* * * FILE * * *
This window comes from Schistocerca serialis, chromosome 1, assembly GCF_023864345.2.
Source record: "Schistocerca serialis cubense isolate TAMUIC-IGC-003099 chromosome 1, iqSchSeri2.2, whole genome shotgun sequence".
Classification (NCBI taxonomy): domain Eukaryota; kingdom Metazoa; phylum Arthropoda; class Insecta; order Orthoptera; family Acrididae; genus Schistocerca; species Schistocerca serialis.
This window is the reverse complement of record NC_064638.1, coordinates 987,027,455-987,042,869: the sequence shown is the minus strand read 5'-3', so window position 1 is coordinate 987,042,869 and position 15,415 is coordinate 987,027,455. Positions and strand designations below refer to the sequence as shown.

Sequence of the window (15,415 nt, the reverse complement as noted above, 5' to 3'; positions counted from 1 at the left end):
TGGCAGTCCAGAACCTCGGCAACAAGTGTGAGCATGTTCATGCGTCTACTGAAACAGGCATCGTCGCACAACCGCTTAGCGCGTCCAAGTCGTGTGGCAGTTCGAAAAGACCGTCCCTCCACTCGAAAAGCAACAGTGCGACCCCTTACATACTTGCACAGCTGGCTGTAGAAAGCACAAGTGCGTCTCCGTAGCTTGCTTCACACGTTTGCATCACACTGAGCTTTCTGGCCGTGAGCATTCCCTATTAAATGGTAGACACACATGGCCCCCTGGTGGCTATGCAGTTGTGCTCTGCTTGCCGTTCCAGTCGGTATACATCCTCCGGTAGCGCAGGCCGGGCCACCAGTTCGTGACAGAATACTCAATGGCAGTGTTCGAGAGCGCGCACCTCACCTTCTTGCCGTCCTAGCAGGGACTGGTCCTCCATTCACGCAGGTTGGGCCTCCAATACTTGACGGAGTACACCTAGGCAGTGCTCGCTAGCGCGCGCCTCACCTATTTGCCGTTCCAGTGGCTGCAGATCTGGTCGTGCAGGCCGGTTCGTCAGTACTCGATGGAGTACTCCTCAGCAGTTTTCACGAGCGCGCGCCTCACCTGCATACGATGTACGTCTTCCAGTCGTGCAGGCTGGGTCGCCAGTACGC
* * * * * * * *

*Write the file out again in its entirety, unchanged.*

This window comes from Schistocerca serialis, chromosome 1, assembly GCF_023864345.2.
Source record: "Schistocerca serialis cubense isolate TAMUIC-IGC-003099 chromosome 1, iqSchSeri2.2, whole genome shotgun sequence".
Classification (NCBI taxonomy): domain Eukaryota; kingdom Metazoa; phylum Arthropoda; class Insecta; order Orthoptera; family Acrididae; genus Schistocerca; species Schistocerca serialis.
This window is the reverse complement of record NC_064638.1, coordinates 987,027,455-987,042,869: the sequence shown is the minus strand read 5'-3', so window position 1 is coordinate 987,042,869 and position 15,415 is coordinate 987,027,455. Positions and strand designations below refer to the sequence as shown.

Sequence of the window (15,415 nt, the reverse complement as noted above, 5' to 3'; positions counted from 1 at the left end):
TGGCAGTCCAGAACCTCGGCAACAAGTGTGAGCATGTTCATGCGTCTACTGAAACAGGCATCGTCGCACAACCGCTTAGCGCGTCCAAGTCGTGTGGCAGTTCGAAAAGACCGTCCCTCCACTCGAAAAGCAACAGTGCGACCCCTTACATACTTGCACAGCTGGCTGTAGAAAGCACAAGTGCGTCTCCGTAGCTTGCTTCACACGTTTGCATCACACTGAGCTTTCTGGCCGTGAGCATTCCCTATTAAATGGTAGACACACATGGCCCCCTGGTGGCTATGCAGTTGTGCTCTGCTTGCCGTTCCAGTCGGTATACATCCTCCGGTAGCGCAGGCCGGGCCACCAGTTCGTGACAGAATACTCAATGGCAGTGTTCGAGAGCGCGCACCTCACCTTCTTGCCGTCCTAGCAGGGACTGGTCCTCCATTCACGCAGGTTGGGCCTCCAATACTTGACGGAGTACACCTAGGCAGTGCTCGCTAGCGCGCGCCTCACCTATTTGCCGTTCCAGTGGCTGCAGATCTGGTCGTGCAGGCCGGTTCGTCAGTACTCGATGGAGTACTCCTCAGCAGTTTTCACGAGCGCGCGCCTCACCTGCATACGATGTACGTCTTCCAGTCGTGCAGGCTGGGTCGCCAGTACGC